PANAMA CITY — There seems little doubt about the outcome of Sunday's national elections. Carlos Duque will suffer a crushing defeat, according to nearly all public opinion polls, yet he will go on to be declared Panama's next president.
If it seems odd that a man who is trailing by at least a 2-1 margin in the polls just three days before the vote--and is counted out by nearly all independent experts--should be the overwhelming favorite to win, "you need to remember," one diplomat says, "that this is, after all, Panama."
Panama is a country where elections are seen as wars, candidates challenging the incumbent are branded traitors, opposition news media are banned and foreign journalists are threatened with arrest and deportation for wearing American-issued press credentials.
Duque, who heads the ticket of the Nationalist Liberation Coalition, an alliance of eight parties that back military strongman Manuel A. Noriega, acknowledges that he will be a figurehead and will take no action independent of Gen. Noriega, the nation's real ruler. Noriega is a former U.S. ally and CIA contact whom Washington would now like to see deposed.
Noriega has repeatedly declared that he will not accept a presidential victory by Guillermo Endara, 53, candidate of the Civic Opposition Democratic Alliance, who brags about consulting two or three times a week with American Embassy officials and says he will dismiss Noriega from the post that forms his power base, commander of the Panama Defense Forces.
Noriega's ouster is the price that the United States has put on ending the economic sanctions that have helped cripple Panama's economy over the last year. The Reagan Administration imposed the sanctions in an effort to push Noriega out of power after he was indicted in Florida on charges related to drug-trafficking.
Nothing to Lose
In the face of Endara's popularity, the U.S. indictments and Bush Administration's statements that it will not recognize a victory by Duque, Noriega has decided he has nothing to lose if he is accused of electoral fraud, many analysts say.
The Panamanian people clearly prefer anyone but Noriega and his front man. Public opinion surveys, including two released this week by widely respected polling organizations, give credence to claims by opposition figures and U.S. diplomats that the only way Duque can win is through massive fraud.
A poll commissioned by Univision, an American Spanish-language television network, showed that Endara is backed by 61% of the voters against 27% for Duque. Another opposition figure, Hildebrando Nicosia, candidate of a remnant of former President Arnulfo Arias' Panamanian Party, was backed by 3% of the sample. Poll respondents were allowed to give their opinions in secret ballots rather than stating their opinions to questioners.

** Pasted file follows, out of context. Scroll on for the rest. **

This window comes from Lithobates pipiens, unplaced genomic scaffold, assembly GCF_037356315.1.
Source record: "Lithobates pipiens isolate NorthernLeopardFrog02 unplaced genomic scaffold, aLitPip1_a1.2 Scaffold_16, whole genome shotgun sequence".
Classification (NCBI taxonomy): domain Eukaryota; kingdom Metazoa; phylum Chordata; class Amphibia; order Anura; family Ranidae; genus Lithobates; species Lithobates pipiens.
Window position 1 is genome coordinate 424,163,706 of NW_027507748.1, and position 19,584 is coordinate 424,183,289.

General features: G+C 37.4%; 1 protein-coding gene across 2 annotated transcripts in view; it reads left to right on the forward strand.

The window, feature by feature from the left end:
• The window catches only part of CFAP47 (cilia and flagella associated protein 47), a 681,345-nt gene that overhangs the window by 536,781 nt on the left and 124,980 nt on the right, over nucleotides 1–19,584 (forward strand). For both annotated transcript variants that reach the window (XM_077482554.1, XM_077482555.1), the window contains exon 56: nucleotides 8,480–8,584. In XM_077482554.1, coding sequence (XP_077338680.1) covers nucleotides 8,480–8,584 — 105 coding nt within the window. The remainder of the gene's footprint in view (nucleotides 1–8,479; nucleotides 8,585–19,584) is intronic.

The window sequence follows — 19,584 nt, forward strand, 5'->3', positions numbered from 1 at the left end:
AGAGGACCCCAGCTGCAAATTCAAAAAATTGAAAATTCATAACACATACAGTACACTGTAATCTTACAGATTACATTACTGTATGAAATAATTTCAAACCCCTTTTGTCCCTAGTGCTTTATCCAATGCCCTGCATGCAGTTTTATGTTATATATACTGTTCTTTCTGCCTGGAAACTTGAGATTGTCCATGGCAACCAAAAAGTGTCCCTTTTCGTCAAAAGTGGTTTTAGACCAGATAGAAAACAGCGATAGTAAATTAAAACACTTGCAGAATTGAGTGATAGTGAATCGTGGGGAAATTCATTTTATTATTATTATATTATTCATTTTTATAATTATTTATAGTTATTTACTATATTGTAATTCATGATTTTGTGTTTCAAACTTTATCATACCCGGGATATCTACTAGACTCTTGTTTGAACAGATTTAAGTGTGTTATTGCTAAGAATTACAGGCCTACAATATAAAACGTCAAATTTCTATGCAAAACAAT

A second survey done by a Venezuelan polling firm, Doxa, C.A., gave Endara 67% and Duque 31%.
The Univision poll also indicated that 61% of Panamanians believe Duque will win by fraud.
Although Noriega supporters say that Duque will win honestly and deny plans for any fraud, independent human rights organizations, foreign observers and diplomats say that Noriega has put in place all the necessary machinery to overcome these poll numbers and then repress any public outcry against such tactics.
An investigation carried out by former President Jimmy Carter and other Western Hemisphere notables found that there has been an increase of 29% in registered voters this year over 1984, the last time elections were held. Yet the current census shows the voting age population grew only 4% in that time.
In one district cited by Americas Watch, a U.S.-based human rights group, the government registered 725 voters, more than the total number of residents.
Altogether, these new registrations, real or otherwise, amount to 150,000 voters out of a total of 1.2 million eligible citizens. Even if all these new voters are for Duque, the opposition and others say that he could not win the election honestly. They charge that Noriega is committed to these other tactics to steal the election:
-- Military and security forces who legally are banned from interfering or participating in the campaign regularly attend government rallies, while officers frequently speak publicly on Duque's behalf.
-- Newly formed popular militia forces called "dignity battalions" have been armed with automatic weapons. The newspaper Critica, an unqualified supporter of Noriega, has reported that rich neighborhoods will be punished by the battalions if they support Endara.
-- Voters in areas considered opposition strongholds have been assigned voting locations long distances from their homes. Taxi and bus drivers say in interviews that they are being discouraged from transporting voters from pro-opposition areas on election day.